In the examples discussed below, the wireless transceiver 12 can send a single reject message with an indication of retransmission of a range of lost frames or with acknowledgement of a single lost frame, frame without acknowledgement. The gateway/network 16, upon receipt of a group reject frame, updates its window and retransmits all requested frames. (Note that the group reject approach described herein works equally well when the wireless transceiver 12 is the sender and the gateway/network 16 is the receiver, as when the wireless transceiver 12 is the receiver and the gateway/network 16 is the sender, the latter at which is described herein.

Referring next to FIG. 2, shown is a schematic representation of a group of frames, with defective or lost frames being indicated as open squares and successfully received frames being indicated as cross-hatched squares. If the wireless transceiver 12 detects an error in consecutive frames near the beginning of a group of frames, as shown, in accordance with selective reject protocol, the wireless transceiver 12 would generate a selective reject message for each of the lost frames. If the datalink layer utilizes the group reject approach in accordance with the embodiment described herein, it sends a single group reject frame for retransmission of the range of frames one through three, shown.

Referring next to FIG. 3, another example is shown in a schematic diagram wherein a group of frames successfully received are indicated with cross-hatched squares and a group of defective or lost frames are indicated as open squares. A darkened square indicates a frame not ever received. Thus, shown, if the wireless transceiver detects an error at the end of its receive buffer, the wireless transceiver issues a group reject for recovery of the lost frames, in this case, frames twelve, thirteen, fourteen and an acknowledgement up to frame 11.

Referring next to FIG. 4, a diagram is shown in which cross-hatch squares indicating received frames, and open squares indicating erroneous or lost frames. Darkened frames indicate frames yet to be received. If the wireless transceiver detects an exception error or between a start and an end of receive buffers, and if this reception error involves more than one frame, the wireless transceiver can request a retransmission of the frames, in the example shown, frames three, seven and twelve. The wireless transceiver would acknowledge up to frame 2 in the instances shown.

Referring next to FIG. 5, a diagram is shown in which cross-hatched squares are received frames, open squares represent erroneous or lost frames, and darkened squares indicate frames that are yet to be received. If the wireless transceiver detects an exception between the start and end of its receive buffers, in the case with the group reject only one frame is required to recover each group of lost frames. In the examples shown, frames two through fourteen could be requested with a single group reject message.

In the example shown above, a window size of 15 frames is selected in the data link layer. This means that the gateway/network 16 can send fifteen messages without waiting for acknowledgement. In addition, only one layer three message can be transmitted by the data link layer. The use information in the TCH 3 is seven bytes so a layer three message of size 120 (158) can be transmitted without waiting for acknowledgement. With a given round-trip delay of 540 milliseconds (2702) and 150 milliseconds processing time in the wireless transceiver, the sender should expect response from the receiver at the end of 690 milliseconds (540=150) or about 700 milliseconds. This means the sender should be able to receive a response from the receiver at the end of the fourth message of a subsequent window. Since a window has a size of 15 frames, this is sufficient to assure that acknowledgement is received before the end of the subsequent frame.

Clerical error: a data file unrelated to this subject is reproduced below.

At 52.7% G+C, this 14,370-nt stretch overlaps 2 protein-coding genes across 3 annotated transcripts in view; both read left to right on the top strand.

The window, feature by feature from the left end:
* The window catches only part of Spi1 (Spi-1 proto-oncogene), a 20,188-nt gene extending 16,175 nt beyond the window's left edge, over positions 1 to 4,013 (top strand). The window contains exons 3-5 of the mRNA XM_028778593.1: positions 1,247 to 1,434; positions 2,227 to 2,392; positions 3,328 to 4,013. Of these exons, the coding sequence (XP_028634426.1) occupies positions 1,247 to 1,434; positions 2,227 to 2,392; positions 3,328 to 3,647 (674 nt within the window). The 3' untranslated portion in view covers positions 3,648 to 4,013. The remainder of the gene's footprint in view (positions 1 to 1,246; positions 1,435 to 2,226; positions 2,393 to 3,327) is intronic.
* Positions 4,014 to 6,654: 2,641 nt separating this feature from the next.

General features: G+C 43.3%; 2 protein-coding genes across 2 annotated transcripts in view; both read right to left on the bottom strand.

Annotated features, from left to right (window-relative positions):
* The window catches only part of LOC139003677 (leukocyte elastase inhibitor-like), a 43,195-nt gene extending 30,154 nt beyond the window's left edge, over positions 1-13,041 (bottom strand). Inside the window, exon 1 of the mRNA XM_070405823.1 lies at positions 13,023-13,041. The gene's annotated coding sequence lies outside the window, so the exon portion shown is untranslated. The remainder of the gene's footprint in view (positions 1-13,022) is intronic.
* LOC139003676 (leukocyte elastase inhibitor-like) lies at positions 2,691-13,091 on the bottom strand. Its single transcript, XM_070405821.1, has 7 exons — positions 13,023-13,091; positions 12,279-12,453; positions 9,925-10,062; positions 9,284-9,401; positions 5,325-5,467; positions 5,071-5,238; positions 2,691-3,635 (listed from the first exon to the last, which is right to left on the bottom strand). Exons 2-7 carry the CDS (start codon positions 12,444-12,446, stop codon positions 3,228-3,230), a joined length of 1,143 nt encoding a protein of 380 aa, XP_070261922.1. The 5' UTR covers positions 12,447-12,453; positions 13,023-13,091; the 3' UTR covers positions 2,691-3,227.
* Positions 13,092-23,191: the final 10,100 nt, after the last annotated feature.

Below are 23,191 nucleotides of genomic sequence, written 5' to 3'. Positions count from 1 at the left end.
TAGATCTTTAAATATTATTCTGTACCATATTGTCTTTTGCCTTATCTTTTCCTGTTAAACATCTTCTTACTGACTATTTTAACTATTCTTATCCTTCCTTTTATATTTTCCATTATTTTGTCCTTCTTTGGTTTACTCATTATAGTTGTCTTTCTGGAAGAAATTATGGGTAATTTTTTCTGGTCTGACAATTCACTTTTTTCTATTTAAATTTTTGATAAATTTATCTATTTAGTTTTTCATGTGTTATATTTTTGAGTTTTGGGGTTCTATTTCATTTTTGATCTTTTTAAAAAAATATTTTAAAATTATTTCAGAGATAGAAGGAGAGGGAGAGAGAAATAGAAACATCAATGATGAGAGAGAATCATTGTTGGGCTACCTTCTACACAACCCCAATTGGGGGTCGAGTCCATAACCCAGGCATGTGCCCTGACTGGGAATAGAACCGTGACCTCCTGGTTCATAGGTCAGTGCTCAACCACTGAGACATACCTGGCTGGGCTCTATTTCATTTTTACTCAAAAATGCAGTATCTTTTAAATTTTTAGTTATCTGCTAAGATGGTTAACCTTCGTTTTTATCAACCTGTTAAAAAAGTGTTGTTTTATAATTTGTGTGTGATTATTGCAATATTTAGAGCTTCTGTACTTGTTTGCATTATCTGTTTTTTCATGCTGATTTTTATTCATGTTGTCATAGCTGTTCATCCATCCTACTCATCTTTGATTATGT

In the case of SMS services, the maximum size of a SMS message is 256 bytes. This message requires 37 (256/7) frames to transmit. With a window size of 15 frames (messages), the sender will stop transmitting at the end of 15 frames (if the receiver does not send any response). The receiver shall respond within the first four messages of the subsequent window. In the event the gateway/network 16 does not receive a response from the receiver by the end of the 15th message of the subsequent window, the gateway/network concludes that something is in error at the receiver, and responds accordingly by, for example, retransmitting all of the frames of the window.

While the invention herein disclosed has been described by means of specific embodiments and applications thereof, numerous modifications and variations could be made thereto by those skilled in the art without departing from the scope of the invention set forth in the claims.

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Classifications
U.S. Classification714/748, 714/747
International ClassificationH04W84/06, H04B7/212, H04W76/02, H04W99/00, H04W74/00, H04B7/185, H04B7/19, H04B7/204
Cooperative ClassificationH04W52/0203, H04W52/0216, H04B7/1858, H04W80/00, H04W74/00, H04B7/18517, H04W84/06, H04B7/18582, H04B7/18558, H04B7/18571, H04B7/19, H04W76/02, H04B7/2125, H04B7/2041, H04B7/18539, H04B7/18567, H04W72/0413, H04W76/045, H04B7/18543, H04W72/042, H04W28/14
European ClassificationH04B7/185M6D, H04B7/212B, H04B7/185M16, H04B7/185M10, H04B7/185M6, H04B7/185S4, H04B7/185D6, H04B7/19, H04B7/204B, H04B7/185S6, H04B7/185M18B